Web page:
What goals do you have for this year to progress your overall dream?
Well my biggest hurdle is that I can’t afford the 2 or 3 acres of land… hopefully I’ll make some financial progress this year to reach my biggest survival goal.
What skill do you think all humans should know? 
Awareness. If they learn that, they’ll be naturally inclined to learn more.
What message would you like to get out to people? 
 That preparedness is a lifelong journey and they should not abandon it. Ever.

You can find Survival Sullivan on their main website, Facebook, Pinterest, and Twitter!

The Realistic Prepping Plan

It seems no matter which way you turn lately, there’s someone trying to tell you that you need to prep and unless you have X, Y, and Z, you will fail. You will suffer. Your kids will suffer. “But if you buy this one item, you’ll be all set!” How about a realistic prepping plan? I have a problem with sites that fear monger people into a panic and then try to sell them something!


To do battle against those fear mongering sites, I decided to give another point of view. A more logical one. Something that isn’t so far fetched as to make a person never even start prepping (like buying a year’s worth of freeze dried food for 4 in one shot). Honestly, who can afford to buy a bunker and have it buried? Not many and truthfully, it’s completely unrealistic.

What’s needed is a plan that makes sense, is achievable by just about everyone, and is more down to earth. It also needs to be something done in steps, built over time. The twist is there’s only one real “one size fits all” prepper plan (having food, water, warmth, and shelter). It requires each individual or group to put some thought and work into making a plan that works for them. People in Alaska would need different stuff than those in Florida. The only thing that’s the same is what every human needs to live.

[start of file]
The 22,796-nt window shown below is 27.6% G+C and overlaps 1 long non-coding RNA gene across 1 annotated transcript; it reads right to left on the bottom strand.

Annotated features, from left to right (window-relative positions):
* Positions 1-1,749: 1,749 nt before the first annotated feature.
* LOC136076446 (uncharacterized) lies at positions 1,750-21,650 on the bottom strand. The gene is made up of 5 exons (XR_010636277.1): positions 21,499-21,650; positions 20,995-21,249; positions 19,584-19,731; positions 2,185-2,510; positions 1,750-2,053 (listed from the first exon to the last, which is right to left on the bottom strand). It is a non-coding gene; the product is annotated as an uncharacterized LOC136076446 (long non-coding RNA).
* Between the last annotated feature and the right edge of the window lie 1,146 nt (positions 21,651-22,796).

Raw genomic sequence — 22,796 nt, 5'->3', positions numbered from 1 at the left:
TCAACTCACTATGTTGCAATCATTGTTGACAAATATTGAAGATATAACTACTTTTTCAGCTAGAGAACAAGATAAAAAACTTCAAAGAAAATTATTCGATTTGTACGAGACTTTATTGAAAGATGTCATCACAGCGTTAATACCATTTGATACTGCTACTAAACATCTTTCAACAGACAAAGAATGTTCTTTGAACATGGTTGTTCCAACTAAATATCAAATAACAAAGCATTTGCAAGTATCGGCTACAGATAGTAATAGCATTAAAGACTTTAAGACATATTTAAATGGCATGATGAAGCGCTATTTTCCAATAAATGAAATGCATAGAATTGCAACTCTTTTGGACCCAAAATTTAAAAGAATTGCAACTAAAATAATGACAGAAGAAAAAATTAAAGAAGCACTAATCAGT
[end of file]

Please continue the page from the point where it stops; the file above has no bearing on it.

To make a realistic prepping plan, you need to define certain things first:

  • Who will you be prepping for? How many? (Don’t forget the pets!)
  • What kind of natural disasters do you have in your area? It’s more likely a natural disaster will happen than WWIII breaking out.
  • Will natural disasters force you to leave your home?
  • How long do you think you would be waiting (before help comes, etc)?

Yes, there are thousands of little details but we’re focusing on being simple, reasonable, and realistic. Yes, the disaster could be man made but that isn’t as probable as the stormy season causing a flood. Focus on things you know will come instead of something more far fetched.

You need to decide for yourself how much food you want to store. The government’s site, Ready.gov, suggests having at least 3 days of food and water for each person in your home. That’s a great start! I recommend you read some of what they have to say about getting started and things you may want to consider adding to your preps.

For us, we started with a week of supplies being the goal. The problem with that is you need a lot of storage space and good imagination to work around it. Not only that, it needs to be the right kind of storage space. A family of 4 would need enough room for 28 gallons of water for a week! We certainly didn’t have that much space (even for the 2 of us) and opted to store 3 days of water and get some Sawyer Water Filters that are just fantastic. They work so much better than the Life Straws. There are many water filter options out there and I recommend you look around to find which ones would work best for your family.